W e are delighted to announce the sale of Fine Japanese Woodblock Prints, with works by Utagawa Hiroshige, Utagawa Kuniyoshi, Tsukioka Yoshitoshi and Kawase Hasui. The sale begins with a selection of elegant bijin-ga [prints of beauties] by Katsukawa Shuncho, Eishosai Choki and Chobunsai Eishi, including the latter’s graceful rendering of Hanaogi of the Ogiya. These are followed by two private collections consisting of examples by Katsushika Hokusai, counting impressions of Yoshida on the Tokaido and Mishima Pass in Kai Province, and a large group of prints by Hiroshige, including his exquisite Black-Naped Oriole on a Stem of Rose Mallow. The sale continues with a selection of dramatic and vibrant depictions by Kuniyoshi, such as his triptych of the Ghosts of the Taira Attack Yoshitsune in Daimotsu Bay, and Yoshitoshi, including the New Forms of the Thirty-six Ghosts. These are accompanied by a group of 20th-century prints of graceful and mesmerising Beauties by Torii Kotondo and Ito Shinsui. The sale culminates in an extensive group of works by Kawase Hasui, counting a few impressions of atmospheric winter scenes.
Utagawa Kuniyoshi (1798-1861) renders this legendary and literary episode with his distinctive penchant for drama and action. Extensively printed with Prussian blue, the triptych is lavishly dusted with mica powder, shimmering as it catches the light. The frightening scene recounts a tale famously dramatized in the Noh play, Benkei Aboard Ship (Funa Benkei), where the eponymous warrior monk manages to disperse a host of vengeful ghosts through prayer.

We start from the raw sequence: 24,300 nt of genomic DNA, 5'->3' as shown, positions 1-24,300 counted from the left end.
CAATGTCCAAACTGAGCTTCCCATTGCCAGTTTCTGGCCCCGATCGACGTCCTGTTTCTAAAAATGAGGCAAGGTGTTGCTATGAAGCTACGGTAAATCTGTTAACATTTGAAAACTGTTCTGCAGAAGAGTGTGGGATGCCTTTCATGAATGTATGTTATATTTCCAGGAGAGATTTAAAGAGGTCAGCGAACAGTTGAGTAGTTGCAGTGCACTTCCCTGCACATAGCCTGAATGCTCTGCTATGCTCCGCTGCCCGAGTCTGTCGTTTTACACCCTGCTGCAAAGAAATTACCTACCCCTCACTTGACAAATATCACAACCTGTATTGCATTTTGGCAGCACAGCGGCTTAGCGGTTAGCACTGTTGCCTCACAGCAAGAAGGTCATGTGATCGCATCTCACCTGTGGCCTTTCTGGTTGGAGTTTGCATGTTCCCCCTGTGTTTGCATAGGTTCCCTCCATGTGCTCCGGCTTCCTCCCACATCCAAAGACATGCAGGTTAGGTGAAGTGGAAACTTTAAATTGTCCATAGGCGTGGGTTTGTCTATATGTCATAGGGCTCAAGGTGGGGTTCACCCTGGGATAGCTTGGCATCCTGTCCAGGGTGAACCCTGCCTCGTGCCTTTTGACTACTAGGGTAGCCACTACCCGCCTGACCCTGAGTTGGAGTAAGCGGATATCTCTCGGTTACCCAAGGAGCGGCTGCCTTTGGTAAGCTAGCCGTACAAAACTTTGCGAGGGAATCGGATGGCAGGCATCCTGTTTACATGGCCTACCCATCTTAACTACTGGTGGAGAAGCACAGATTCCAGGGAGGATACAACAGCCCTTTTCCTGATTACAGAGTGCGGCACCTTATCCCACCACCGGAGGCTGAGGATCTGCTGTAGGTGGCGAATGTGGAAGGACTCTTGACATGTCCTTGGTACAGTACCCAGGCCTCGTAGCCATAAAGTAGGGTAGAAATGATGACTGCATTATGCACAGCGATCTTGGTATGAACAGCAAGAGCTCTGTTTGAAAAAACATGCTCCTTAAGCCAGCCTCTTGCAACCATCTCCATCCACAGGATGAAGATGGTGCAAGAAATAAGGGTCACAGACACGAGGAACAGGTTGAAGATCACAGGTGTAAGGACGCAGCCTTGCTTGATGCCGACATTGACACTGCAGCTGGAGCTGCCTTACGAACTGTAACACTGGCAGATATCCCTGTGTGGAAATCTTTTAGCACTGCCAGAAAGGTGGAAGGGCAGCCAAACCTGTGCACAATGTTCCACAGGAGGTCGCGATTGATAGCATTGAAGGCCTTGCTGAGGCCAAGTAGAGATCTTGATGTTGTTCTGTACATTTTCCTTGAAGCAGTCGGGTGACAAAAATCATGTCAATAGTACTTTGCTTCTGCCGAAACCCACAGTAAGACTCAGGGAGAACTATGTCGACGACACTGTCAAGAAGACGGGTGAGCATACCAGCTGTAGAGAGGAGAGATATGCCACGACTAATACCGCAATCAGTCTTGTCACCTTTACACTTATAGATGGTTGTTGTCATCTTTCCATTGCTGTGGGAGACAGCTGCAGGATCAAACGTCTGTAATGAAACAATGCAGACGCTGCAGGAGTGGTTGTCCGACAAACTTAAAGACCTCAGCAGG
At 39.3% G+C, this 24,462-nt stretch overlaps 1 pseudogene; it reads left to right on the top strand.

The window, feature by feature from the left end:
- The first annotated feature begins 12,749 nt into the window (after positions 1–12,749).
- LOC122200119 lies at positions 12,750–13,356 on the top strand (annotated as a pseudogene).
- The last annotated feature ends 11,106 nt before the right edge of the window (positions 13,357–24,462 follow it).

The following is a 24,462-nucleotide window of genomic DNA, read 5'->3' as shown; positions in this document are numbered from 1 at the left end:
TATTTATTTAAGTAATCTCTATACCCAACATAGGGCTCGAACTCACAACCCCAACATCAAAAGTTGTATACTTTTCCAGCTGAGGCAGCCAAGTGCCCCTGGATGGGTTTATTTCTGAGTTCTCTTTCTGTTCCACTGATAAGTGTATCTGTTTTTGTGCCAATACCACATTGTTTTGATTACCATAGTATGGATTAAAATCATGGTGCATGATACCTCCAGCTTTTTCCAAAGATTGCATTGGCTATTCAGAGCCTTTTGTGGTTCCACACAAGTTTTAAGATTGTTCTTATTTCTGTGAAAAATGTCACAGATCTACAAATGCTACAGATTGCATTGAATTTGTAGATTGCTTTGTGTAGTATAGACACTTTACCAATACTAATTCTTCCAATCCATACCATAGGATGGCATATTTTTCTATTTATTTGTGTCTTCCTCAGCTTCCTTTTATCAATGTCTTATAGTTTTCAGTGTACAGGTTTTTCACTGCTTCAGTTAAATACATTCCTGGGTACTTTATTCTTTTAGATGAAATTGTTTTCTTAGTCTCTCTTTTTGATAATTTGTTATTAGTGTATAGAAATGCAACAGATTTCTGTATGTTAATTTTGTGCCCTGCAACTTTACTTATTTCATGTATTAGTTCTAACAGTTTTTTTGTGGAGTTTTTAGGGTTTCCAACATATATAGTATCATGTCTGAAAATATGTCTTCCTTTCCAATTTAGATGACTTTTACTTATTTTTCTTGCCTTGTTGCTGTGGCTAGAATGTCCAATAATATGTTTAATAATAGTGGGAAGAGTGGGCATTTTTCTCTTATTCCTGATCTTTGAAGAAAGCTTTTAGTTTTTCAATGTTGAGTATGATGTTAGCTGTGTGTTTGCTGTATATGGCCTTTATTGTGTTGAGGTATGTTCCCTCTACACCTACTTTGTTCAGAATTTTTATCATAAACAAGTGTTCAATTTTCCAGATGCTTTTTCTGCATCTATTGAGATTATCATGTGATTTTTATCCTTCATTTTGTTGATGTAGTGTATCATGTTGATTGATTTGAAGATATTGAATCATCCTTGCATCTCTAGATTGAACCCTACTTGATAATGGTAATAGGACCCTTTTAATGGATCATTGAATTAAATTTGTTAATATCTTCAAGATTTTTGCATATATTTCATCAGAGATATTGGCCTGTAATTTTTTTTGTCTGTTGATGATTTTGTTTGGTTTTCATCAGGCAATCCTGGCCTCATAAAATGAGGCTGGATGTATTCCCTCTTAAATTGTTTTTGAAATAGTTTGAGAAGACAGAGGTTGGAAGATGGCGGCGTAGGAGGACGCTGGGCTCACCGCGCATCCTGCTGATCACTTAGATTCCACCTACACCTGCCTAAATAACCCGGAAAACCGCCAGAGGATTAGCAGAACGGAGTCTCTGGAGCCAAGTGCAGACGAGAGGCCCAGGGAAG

This selection of triptych prints by Tsukioka Yoshitoshi (1839-1892) showcase the artist’s highly impactful style. A pupil of Utagawa Kuniyoshi (1798-1861), Yoshitoshi clearly inherited his master’s visceral visual language and dynamism. Using the triptych medium to particularly great advantage, the dark and fantastical world of Yoshitoshi invites the viewer to witness great battles overrun by the tumult of warfare, or haunting visions populated with ghostly parades.
The following prints are some examples of Kawase Hasui’s (1883-1957) keen interest in capturing the effects of light within the woodblock medium. Mostly eschewed by earlier Japanese artists prior as something exotic or contrivedly western, Hasui successfully assimilated this aspect in his work through his studies in oil painting with the yoga [lit. western pictures] artist Okada Saburosuke (1869-1939). With a particular attention to the time of day, the fall of light and the season, Hasui’s idiosyncratic treatment of the woodblock print elegantly combines the popular Japanese landscape genre with a sense of painting en plein air.
Japanese art is often described as having a profound sense of seasonality. This notion holds true with the winter season frequently celebrated in woodblock print designs. The pleasing contrast of the pure white of the snow coupled with the Prussian blue pigment of sea or skies, clearly provided artists with an array of opportunities to create visually striking compositions. Blanketed in great stretches of snow, the popular landscape theme of depicting meisho [lit. famous places] in winter is referred to in Japanese as yukigeshiki [lit. snowscapes], and is arguably a sought-after genre in its own right.